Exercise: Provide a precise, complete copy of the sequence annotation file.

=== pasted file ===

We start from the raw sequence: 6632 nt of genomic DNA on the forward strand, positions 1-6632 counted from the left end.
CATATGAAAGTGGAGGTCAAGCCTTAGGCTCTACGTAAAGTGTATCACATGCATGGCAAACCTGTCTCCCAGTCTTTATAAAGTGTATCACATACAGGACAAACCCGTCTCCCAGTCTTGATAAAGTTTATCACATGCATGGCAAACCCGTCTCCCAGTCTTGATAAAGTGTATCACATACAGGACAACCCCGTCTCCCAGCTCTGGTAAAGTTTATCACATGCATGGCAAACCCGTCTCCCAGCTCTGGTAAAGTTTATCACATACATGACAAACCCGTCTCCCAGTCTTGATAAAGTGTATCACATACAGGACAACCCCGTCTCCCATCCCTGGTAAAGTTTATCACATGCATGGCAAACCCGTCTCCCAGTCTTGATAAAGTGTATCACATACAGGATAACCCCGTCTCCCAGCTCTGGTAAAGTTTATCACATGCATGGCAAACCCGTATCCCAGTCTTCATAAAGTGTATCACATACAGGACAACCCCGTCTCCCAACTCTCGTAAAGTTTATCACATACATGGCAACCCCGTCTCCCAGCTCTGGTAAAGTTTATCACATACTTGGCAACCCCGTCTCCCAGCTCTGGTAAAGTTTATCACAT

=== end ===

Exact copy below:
We start from the raw sequence: 6632 nt of genomic DNA on the forward strand, positions 1-6632 counted from the left end.
CATATGAAAGTGGAGGTCAAGCCTTAGGCTCTACGTAAAGTGTATCACATGCATGGCAAACCTGTCTCCCAGTCTTTATAAAGTGTATCACATACAGGACAAACCCGTCTCCCAGTCTTGATAAAGTTTATCACATGCATGGCAAACCCGTCTCCCAGTCTTGATAAAGTGTATCACATACAGGACAACCCCGTCTCCCAGCTCTGGTAAAGTTTATCACATGCATGGCAAACCCGTCTCCCAGCTCTGGTAAAGTTTATCACATACATGACAAACCCGTCTCCCAGTCTTGATAAAGTGTATCACATACAGGACAACCCCGTCTCCCATCCCTGGTAAAGTTTATCACATGCATGGCAAACCCGTCTCCCAGTCTTGATAAAGTGTATCACATACAGGATAACCCCGTCTCCCAGCTCTGGTAAAGTTTATCACATGCATGGCAAACCCGTATCCCAGTCTTCATAAAGTGTATCACATACAGGACAACCCCGTCTCCCAACTCTCGTAAAGTTTATCACATACATGGCAACCCCGTCTCCCAGCTCTGGTAAAGTTTATCACATACTTGGCAACCCCGTCTCCCAGCTCTGGTAAAGTTTATCACAT